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  • Building A Technology Stock Portfolio 0 comments
    Aug 31, 2012 8:30 AM

    The risk associated with the stock market frightens many potential and existing investors. Still, a well-built portfolio of stocks properly selected over a period generally outperforms alternative investments. In this article we are going to discuss different measures to keep in mind while building a portfolio of technology stocks.

    Companies engaged in the production/delivery of technological goods and services like computers & peripherals, IT services, semiconductors, telecom, software, etc. comes under the technology sector. This sector is highly suited for growth-oriented investment as technology companies generally re-invest profits for future growth instead of giving higher dividends. With the increasing importance of technology, these stocks have become leaders in equity markets and the general economy.

    There are a variety of factors that are especially relevant to selecting technology stocks. So, while selecting stocks for your tech portfolio, we will have to keep these factors in mind in addition to standard measures of stock analysis. Understanding the market in which you are investing and knowing your targets will help build a strong portfolio. Here are some measures you can consider while building your tech stock portfolio:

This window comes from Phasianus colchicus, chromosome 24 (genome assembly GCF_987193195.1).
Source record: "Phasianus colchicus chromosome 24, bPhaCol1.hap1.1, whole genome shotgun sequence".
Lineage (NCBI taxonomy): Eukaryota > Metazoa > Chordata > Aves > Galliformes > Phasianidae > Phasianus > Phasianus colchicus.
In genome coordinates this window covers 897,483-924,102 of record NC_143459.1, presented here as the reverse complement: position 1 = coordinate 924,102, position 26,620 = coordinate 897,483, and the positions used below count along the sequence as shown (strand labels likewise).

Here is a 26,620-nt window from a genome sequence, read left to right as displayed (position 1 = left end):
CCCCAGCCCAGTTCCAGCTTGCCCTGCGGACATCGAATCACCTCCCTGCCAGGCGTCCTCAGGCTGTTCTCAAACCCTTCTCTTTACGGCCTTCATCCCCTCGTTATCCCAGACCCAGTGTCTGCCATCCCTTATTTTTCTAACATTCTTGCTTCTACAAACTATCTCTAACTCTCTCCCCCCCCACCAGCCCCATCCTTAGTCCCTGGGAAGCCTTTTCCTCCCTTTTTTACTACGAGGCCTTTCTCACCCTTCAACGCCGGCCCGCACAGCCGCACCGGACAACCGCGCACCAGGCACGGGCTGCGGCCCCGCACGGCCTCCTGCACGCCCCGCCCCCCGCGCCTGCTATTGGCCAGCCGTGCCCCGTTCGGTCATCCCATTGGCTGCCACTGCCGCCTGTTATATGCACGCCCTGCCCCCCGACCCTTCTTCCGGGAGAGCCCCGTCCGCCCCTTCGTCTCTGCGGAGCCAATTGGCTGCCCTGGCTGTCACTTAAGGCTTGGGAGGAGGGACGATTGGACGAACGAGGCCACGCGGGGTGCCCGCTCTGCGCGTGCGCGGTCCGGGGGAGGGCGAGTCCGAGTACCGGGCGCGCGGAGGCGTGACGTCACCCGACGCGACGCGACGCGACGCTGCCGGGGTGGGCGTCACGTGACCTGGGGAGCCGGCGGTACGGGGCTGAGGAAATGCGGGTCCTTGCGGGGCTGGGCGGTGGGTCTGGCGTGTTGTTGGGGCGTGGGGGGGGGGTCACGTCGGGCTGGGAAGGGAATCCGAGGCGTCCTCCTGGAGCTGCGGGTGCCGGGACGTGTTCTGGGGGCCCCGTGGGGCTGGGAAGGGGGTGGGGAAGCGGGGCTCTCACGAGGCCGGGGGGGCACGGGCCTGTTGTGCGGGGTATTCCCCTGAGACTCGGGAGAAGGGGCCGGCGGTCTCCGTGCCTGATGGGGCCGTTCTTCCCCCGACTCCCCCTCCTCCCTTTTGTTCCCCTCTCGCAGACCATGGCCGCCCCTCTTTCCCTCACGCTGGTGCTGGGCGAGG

Criteria Particular to Technology Stocks

    Measure the pulse of the economy for timing the market: The performance of the tech sector is highly correlated with economic activity. Search for undervalued tech stocks during scenarios like the recent economic recession. Here prices are low as fresh investments in technologies during such period decline drastically. Similarly, gradually book profit on technology stocks during heated market conditions when stock prices are high on the wake of increased investments in technology during growth years.

    Gauge the leverage factor: Technology sector stocks generally have modest amounts of debt and strong balance sheets, but it is not always true. While analyzing tech stocks with hefty debts make sure the company's cash flows are sufficient to cover debt payments. To gauge leverage of the company use leverage ratios like debt/equity. Debt equity ratio is debt divided by shareholders equity. This ratio indicates the capacity of a company to repay its debt if liquidation of the company occurs. High debt equity ratio shows the risk to equity holders. Thus, highly leveraged companies should be avoided and investor should look for tech stocks with a low debt equity ratio like Towerstream Corporation (NASDAQ:TWER). The company is a 4G service provider in the United States. Towerstream Corporation is financially sound and its debt/equity ratio is low at 0.04.

    Life line of tech stocks - Research and Developments: Investment in research and development is very crucial for the future growth of a tech company. If investment in R&D is declining continuously, the growth prospects for such companies would be limited. Though, majority of these companies reduce expenses on R&D during recessionary environment. However persistent decline in such expenses by any company for a long period hurts its future growth, as new technologies by peers would render its technology obsolete. Tech majors like Google Inc. (NASDAQ:GOOG), Apple Inc. (NASDAQ:AAPL) etc. spend heavily in product innovation (R&D) for maintaining leadership in their respective markets. Apple's recent spat with Samsung goes to show how important it is for a tech company to stay on the cutting edge of technology and not borrow technology from other companies without proper licensing.